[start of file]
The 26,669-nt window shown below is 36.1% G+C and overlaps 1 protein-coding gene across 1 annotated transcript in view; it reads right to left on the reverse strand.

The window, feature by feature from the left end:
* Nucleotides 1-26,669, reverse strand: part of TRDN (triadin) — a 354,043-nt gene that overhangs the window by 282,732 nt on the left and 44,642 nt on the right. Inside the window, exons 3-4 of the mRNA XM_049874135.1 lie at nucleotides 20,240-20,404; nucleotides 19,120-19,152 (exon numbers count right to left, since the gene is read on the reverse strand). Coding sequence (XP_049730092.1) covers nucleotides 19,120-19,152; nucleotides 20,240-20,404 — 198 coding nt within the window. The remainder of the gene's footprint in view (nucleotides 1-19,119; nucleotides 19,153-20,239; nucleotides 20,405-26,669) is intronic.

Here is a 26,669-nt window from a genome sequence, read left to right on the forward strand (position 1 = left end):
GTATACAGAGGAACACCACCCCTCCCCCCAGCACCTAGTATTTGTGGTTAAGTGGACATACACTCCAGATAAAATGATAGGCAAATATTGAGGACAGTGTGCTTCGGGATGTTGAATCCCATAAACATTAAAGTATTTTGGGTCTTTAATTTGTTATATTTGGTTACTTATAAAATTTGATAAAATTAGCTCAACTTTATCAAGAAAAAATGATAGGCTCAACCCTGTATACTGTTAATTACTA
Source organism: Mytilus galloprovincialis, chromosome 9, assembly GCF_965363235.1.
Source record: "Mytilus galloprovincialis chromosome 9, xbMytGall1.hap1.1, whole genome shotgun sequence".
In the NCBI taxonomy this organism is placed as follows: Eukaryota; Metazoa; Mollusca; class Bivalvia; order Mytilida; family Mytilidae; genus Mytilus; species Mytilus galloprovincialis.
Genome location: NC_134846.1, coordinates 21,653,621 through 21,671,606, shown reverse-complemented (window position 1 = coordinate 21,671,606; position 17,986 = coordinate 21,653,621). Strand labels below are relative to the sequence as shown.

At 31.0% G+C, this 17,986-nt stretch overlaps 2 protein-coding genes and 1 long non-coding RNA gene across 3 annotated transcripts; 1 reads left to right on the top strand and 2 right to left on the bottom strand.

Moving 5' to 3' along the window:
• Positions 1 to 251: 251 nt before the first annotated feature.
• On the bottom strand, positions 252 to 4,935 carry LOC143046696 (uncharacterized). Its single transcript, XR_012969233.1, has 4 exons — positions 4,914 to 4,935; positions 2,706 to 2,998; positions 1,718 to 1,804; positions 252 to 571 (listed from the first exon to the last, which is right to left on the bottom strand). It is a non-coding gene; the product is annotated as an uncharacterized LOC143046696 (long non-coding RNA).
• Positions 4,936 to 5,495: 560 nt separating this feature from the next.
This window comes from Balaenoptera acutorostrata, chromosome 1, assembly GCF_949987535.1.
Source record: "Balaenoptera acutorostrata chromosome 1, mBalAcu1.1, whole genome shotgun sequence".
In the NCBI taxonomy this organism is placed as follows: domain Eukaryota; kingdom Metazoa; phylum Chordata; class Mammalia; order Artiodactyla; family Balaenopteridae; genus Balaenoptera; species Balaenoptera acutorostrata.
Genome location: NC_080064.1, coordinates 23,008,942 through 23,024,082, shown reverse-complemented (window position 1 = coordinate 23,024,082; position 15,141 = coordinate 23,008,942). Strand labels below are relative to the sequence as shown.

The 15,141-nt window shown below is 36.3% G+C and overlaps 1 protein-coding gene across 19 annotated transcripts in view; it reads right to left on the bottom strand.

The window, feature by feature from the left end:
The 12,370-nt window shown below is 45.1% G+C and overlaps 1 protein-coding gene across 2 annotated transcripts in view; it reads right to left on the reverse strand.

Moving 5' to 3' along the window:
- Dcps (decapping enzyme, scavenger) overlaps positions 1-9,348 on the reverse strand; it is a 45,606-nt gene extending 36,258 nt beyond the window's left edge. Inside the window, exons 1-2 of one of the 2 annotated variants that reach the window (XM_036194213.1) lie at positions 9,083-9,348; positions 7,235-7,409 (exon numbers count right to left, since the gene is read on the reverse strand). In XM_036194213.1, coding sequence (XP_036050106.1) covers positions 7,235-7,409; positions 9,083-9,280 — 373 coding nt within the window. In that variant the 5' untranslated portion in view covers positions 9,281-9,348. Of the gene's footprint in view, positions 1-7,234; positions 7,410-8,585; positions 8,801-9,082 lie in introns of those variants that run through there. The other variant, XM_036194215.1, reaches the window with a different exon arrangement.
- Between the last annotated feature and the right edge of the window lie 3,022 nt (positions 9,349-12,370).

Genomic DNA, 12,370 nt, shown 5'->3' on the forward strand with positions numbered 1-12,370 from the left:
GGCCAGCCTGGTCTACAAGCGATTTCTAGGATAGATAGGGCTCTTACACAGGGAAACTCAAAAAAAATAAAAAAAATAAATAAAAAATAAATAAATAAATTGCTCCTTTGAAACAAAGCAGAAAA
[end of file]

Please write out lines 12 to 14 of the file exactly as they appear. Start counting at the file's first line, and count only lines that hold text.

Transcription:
• Positions 1 to 251: 251 nt before the first annotated feature.
• On the bottom strand, positions 252 to 4,935 carry LOC143046696 (uncharacterized). Its single transcript, XR_012969233.1, has 4 exons — positions 4,914 to 4,935; positions 2,706 to 2,998; positions 1,718 to 1,804; positions 252 to 571 (listed from the first exon to the last, which is right to left on the bottom strand). It is a non-coding gene; the product is annotated as an uncharacterized LOC143046696 (long non-coding RNA).
• Positions 4,936 to 5,495: 560 nt separating this feature from the next.